Anne: Schooling on house arrest. Online learning of some form.
Carol: A lot of homeschoolers came forward in the Child Whisperer Facebook group in the early phases of this to say this is not homeschooling. It’s way more.
Anne: There’s so many different…there are so many variables when it comes to homeschool when life is normal. So there’s obviously a lot of variables but we were at home trying to help our children learn whether it was online or you were a homeschooler and now a lot of activities had been shut down that you were used to doing. Like it was definitely an altered form of what we were used to.
Carol: So you’re seeing where educational formats are more supportive for your child. And one case a mom shared, “My Type 4 will continue homeschooling. He is thriving. My other two will return to school.” So it was, she may have never discovered that unless this had played out and so now she’s able to support that choice.
Anne: My daughter’s convinced that we’re doing homeschool from here on out, so we’ll see what happens.
Carol: She likes it.
Anne: She’s really enjoyed being home, yeah. And that’s what I’ve enjoyed spending more time with my children. Like I’ve been fortunate enough to keep working, but I did cut back on my hours and then not having to rush her. I mean she doesn’t go to school until 9:15 but somehow we were always still late. So it’s been nice to have slower mornings and then get into a rhythm, you know, and just be together.
There has been, and I’m sure you can relate to this as my kids have, they haven’t spent this much time together in a really long time and so there’s been this kind of like feeling that out. So there’s not so much fighting or like we need to create…everyone needs to go to their rooms for a little bit and have some quiet time and then also to see them create a bond that’s stronger than ever.
Carol: Learn how to play together.
Anne: And I’ve seen that a lot in families. Like my kids are closer than they’ve ever been.
Carol: Yeah. I love this one also because it’s the one thing I would have done differently with my Type 2 children is sit down with them more and this mom was very simple. She just said, “Sitting down with my Type 2 to do puzzles.” And I think that’s just great to take that moment to stop what you’re doing and connect with that child that really thrives on connection and appreciate spending time with that kind of time with them.
Anne: I have loved seeing people out on family walks or family bike rides. I feel like I’m living in the like ’70s, ’50s.
Carol: It’s more like the ’50s, I think.
Anne: Yeah. People have nothing to go do in the evenings. They’re just strolling around on their bikes like a family, a gang of kids driving around their bikes.
Carol: You’re living in “The Truman Show” community.
Anne: Yeah. And it’s warmed my heart because I’m like, I always think like what? What would they be doing if this wasn’t…like would all the kids be at their different activities and the parent racing around trying to like go to the different basketball or baseball games or whatever. Instead, they’re all together riding their bikes. And one of the parents on the Child Whisperer Facebook group shared this. “We’d go for family bike rides multiple times a day. We call our Type 3 the boomerang because he likes to go as fast as he can ahead of us and then race back. He loves his nickname.” That’s so cute. And then she shares, “Our Type 2 stays with me going at a nice, easy pace.”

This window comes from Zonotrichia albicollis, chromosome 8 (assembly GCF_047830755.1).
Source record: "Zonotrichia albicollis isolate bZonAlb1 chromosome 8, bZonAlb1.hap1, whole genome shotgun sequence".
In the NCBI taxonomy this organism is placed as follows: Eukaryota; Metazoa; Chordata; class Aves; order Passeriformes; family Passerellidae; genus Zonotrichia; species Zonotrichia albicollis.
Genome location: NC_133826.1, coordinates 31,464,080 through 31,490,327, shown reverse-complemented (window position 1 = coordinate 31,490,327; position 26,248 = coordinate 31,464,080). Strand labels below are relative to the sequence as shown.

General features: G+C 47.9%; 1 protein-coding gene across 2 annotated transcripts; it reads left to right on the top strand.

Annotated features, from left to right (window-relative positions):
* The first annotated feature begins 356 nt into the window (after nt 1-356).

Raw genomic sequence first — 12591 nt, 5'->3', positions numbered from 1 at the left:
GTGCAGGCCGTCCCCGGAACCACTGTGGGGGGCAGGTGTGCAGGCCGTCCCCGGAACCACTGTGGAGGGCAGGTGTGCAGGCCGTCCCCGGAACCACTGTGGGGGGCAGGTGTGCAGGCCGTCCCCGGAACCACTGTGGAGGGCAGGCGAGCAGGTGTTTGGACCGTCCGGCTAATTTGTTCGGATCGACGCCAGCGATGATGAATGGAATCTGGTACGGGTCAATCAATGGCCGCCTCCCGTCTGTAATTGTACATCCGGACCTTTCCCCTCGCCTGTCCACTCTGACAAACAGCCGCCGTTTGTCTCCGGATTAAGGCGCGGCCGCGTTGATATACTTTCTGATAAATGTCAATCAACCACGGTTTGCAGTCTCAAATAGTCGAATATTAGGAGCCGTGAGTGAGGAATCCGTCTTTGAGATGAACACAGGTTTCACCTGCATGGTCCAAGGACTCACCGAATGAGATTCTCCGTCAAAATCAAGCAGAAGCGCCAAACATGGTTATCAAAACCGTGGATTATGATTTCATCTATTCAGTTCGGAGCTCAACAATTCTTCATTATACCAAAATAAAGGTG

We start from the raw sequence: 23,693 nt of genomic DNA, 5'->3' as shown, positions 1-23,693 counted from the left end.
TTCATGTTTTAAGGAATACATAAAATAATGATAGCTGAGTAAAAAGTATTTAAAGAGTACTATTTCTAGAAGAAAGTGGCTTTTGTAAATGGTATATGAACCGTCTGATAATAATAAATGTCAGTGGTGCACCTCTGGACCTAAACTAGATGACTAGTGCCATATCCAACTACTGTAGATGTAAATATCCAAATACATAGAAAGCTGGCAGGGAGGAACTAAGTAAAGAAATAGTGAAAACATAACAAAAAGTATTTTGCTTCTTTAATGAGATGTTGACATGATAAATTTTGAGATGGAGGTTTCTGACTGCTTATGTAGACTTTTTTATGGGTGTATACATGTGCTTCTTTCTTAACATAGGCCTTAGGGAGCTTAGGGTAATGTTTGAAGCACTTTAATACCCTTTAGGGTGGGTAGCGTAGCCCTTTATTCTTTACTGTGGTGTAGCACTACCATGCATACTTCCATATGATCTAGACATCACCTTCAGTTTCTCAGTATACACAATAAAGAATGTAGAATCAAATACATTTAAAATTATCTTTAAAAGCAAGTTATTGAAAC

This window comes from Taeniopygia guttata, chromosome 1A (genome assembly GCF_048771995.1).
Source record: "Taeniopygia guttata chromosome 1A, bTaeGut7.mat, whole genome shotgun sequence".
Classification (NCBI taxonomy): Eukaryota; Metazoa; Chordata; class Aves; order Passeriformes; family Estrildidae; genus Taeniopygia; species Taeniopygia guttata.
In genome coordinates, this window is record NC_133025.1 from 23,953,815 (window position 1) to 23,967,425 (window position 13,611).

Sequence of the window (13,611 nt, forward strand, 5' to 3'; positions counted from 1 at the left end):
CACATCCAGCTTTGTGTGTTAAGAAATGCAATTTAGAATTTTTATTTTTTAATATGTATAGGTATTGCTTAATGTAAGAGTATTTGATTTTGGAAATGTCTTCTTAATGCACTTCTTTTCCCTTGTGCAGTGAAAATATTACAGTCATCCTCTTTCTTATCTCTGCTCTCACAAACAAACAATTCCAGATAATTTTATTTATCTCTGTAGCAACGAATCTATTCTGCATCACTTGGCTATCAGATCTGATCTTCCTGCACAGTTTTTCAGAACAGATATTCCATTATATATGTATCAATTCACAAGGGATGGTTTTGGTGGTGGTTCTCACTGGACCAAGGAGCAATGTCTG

Carol: A couple of parents shared, of course, many people were still working from their homes, which was different, and they’re seeing the value of that. In this parent’s case, “My Type 3 husband has decided that he’s going to work from home twice a week. He’s loved being able to come out of his office and play with our baby boy and connect with me and our daughters throughout the day.” So see, that’s shown too, a lot of things can be done from the home and the benefit that is as a parent, be able to have that time with your family.
Anne: I love this thought as well, doing projects together instead of me taking the boys out so Dad can do them. It may take a little longer, but our Type 1 loves helping and our Type 3 loves the challenge and I think there’s been so many opportunities like okay, I’m not used to doing this with everybody here, but okay, like mealtime, you know, we’ve been eating at home a lot more and I’ve really enjoyed like having more time to cook and prepare. My husband said, “I like the stale, man. You’re making way better food than you have in a long time.” Like, what? Well, we went out and grocery shopped a lot in the beginning so I had a lot of food to play with.
Carol: True. Well, you weren’t so hurried.
Anne: I had a little more time.
Carol: Yeah, it’s like this time, my Type 4/2 has loved being able to stick to a morning routine. She’s really loved slow mornings. We’re going to figure out a way to let her have some slower mornings as she heads to junior high school so that she’s not so up and out and go, that that’s not as serving to her.